The action is very well filmed with good composition and stylistic choices such as the freeze frame. At only 85 minutes, the film is quickly placed with plenty of action. While Mikijiro Hira doesn't match Tatsuya Nakadai's masterful performance in Goyokin, he still does a more than competent job. Overall, this film was a pleasure to watch. To anybody else who enjoyed the film, I would highly recommend Goyokin (thematically very similar and one of Gosha's best).
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Enjoyable movie
mmushrm3 February 2011
Warning: Spoilers
I found this movie to be very enjoyable with great pacing. Watching this movie, I was enthralled by the artistry involved in good black and white cinematography. The play of the lighting and shadows and the acting involved in this movie is good. For those of you who remember those old sci-fi horror TV shows where the narrator always comes on in the end and makes a closing statement/comment on the preceding episode. In the case of this movie it would've been ".....and the beast was man.". The plot breakdown has already been written in the other reviews so i will not repeat. However I feel that the "message" of the story is interesting enough that different people will come away with different understanding and feelings. For me its a commentary on how honour, duty, patriotism, ambition can and will be manipulated and used by those in authority to control the actions of the masses (for the authorities on benefit).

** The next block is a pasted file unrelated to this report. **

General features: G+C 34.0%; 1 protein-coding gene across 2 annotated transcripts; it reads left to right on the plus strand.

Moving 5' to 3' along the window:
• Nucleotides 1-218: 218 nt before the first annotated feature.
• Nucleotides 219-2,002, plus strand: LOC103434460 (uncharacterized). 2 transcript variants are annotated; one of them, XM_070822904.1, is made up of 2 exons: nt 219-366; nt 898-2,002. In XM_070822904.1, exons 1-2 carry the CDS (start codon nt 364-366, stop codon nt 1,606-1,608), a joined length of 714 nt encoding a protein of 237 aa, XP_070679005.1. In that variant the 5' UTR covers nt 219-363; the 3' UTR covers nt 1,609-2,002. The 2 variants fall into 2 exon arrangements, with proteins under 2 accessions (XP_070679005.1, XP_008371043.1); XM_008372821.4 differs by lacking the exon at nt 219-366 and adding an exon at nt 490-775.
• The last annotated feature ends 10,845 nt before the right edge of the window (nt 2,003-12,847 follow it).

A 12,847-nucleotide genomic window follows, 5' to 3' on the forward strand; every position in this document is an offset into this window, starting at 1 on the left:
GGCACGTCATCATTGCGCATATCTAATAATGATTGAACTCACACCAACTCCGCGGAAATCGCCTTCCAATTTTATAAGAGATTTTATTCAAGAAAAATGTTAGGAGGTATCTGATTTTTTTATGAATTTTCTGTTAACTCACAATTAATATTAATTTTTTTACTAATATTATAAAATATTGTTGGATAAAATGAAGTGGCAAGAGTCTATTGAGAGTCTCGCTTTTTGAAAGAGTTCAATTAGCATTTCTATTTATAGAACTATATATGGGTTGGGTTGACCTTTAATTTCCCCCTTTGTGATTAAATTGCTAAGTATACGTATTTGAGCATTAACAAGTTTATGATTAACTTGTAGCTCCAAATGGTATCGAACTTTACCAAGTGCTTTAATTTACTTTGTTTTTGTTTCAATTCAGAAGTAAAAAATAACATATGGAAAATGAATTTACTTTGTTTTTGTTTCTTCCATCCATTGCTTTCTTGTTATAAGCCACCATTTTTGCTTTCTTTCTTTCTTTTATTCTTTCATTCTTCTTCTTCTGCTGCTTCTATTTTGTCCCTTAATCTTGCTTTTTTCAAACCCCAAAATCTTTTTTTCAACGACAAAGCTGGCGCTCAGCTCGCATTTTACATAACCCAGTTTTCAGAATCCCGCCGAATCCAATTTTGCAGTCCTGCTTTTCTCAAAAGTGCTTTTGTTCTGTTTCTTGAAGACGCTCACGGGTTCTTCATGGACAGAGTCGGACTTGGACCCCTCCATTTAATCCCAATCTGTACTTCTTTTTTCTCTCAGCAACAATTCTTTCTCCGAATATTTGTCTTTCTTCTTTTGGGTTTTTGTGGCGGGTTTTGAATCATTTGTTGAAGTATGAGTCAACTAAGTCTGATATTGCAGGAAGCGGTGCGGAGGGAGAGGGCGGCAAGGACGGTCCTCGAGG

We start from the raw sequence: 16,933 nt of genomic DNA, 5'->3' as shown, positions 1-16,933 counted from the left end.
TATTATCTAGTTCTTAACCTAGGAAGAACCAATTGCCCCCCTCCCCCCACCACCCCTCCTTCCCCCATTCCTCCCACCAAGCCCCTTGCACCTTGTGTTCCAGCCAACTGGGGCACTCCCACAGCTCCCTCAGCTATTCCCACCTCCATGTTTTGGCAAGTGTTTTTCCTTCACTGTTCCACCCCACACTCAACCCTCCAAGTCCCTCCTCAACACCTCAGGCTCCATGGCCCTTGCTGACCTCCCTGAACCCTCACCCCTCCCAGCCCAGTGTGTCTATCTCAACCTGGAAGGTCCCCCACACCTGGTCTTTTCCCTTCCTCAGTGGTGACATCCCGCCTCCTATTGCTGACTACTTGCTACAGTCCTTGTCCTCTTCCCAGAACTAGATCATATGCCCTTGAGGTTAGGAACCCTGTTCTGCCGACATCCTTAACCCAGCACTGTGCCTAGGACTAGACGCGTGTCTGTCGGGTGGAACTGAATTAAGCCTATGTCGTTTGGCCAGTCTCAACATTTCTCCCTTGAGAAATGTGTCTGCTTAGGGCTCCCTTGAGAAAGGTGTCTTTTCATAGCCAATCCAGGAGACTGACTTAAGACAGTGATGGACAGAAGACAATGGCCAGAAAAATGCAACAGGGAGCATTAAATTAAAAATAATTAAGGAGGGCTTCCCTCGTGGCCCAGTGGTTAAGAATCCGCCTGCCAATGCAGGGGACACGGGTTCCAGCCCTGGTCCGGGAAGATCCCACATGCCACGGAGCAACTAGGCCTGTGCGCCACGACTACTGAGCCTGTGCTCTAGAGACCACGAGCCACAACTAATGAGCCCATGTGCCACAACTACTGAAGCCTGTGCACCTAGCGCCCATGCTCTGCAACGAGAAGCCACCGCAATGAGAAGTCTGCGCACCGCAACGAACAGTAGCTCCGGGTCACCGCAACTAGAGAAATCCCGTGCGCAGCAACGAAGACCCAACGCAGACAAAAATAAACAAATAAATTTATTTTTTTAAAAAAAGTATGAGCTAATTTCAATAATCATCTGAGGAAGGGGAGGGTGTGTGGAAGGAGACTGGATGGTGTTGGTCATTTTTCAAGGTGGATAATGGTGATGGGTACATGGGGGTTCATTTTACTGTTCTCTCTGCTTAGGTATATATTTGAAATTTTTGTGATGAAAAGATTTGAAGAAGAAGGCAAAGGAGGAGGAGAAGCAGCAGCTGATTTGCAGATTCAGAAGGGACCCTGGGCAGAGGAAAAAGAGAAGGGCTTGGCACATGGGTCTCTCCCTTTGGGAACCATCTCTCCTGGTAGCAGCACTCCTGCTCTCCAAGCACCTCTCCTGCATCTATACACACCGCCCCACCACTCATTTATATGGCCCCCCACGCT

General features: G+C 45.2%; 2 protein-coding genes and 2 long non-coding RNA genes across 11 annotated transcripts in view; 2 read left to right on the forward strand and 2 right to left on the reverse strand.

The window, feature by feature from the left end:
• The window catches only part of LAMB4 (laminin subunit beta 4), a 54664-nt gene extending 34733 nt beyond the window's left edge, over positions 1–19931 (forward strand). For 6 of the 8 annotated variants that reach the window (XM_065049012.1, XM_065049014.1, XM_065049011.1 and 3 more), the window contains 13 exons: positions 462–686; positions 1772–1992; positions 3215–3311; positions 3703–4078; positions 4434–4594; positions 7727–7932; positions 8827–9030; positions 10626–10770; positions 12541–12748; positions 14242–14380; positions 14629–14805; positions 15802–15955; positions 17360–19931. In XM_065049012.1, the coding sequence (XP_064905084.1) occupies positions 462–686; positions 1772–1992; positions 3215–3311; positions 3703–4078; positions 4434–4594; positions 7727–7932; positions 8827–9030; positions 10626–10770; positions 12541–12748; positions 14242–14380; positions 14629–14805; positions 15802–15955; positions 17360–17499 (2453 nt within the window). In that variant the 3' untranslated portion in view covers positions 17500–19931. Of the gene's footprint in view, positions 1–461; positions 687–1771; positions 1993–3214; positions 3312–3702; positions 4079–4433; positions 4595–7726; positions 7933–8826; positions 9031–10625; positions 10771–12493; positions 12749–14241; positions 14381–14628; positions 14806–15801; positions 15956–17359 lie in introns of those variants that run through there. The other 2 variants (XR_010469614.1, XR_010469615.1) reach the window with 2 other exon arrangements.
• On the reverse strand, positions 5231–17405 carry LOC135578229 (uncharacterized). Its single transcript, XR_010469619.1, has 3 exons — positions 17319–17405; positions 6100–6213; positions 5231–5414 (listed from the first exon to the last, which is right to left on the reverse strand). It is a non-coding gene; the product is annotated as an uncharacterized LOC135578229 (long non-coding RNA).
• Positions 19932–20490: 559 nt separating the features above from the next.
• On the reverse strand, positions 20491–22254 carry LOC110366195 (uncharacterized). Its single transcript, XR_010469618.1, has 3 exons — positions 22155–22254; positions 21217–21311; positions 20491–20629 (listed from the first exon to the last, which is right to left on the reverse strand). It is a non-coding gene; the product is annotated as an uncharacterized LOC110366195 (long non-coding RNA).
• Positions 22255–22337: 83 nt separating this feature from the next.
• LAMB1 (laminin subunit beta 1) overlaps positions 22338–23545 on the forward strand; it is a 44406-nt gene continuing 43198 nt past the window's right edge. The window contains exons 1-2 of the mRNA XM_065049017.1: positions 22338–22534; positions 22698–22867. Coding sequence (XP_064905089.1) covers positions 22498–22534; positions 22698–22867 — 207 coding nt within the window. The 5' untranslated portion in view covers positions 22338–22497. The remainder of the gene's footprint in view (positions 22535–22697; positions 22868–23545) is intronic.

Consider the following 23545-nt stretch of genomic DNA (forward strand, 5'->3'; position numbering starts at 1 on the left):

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brilliantly shot and told human story of dignity,love,revenge and redemption
gypzzy18 January 2009
The plot of this film with all its brilliantly weaved in subplots, is as fresh as it was on release simply for its varied human emotions involved.It is brilliantly constructed plot for its masterful simplicity and coherence.I beg to differ with the previous review that the plot is complicated.It has been masterfully shot by Toshitada Tsuchiya.Though not as exclusively done in Hara Kiri, the issue of the insurmountable Samurai-pride is touched upon and exposed for its obvious conflict with human values and frailties.The universal theme of power-centers exploiting desperate individuals for its ends and expending with them once the latter serve out the former's purpose is explored in this film.The theme of the ever-resillient individuals faced with debilitating order and the need to escape the same to be free and alive is the principal theme of this film. Even in its length the film is just one and a half hours.It is so good one would wish it were longer!! This film is highly recommended for anyone interested in films, along with Samurai-drama fans and those who appreciate good cinematography. Definitely a classic.
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The forbidden gold's creek on high mountain!!!
elo-equipamentos21 March 2019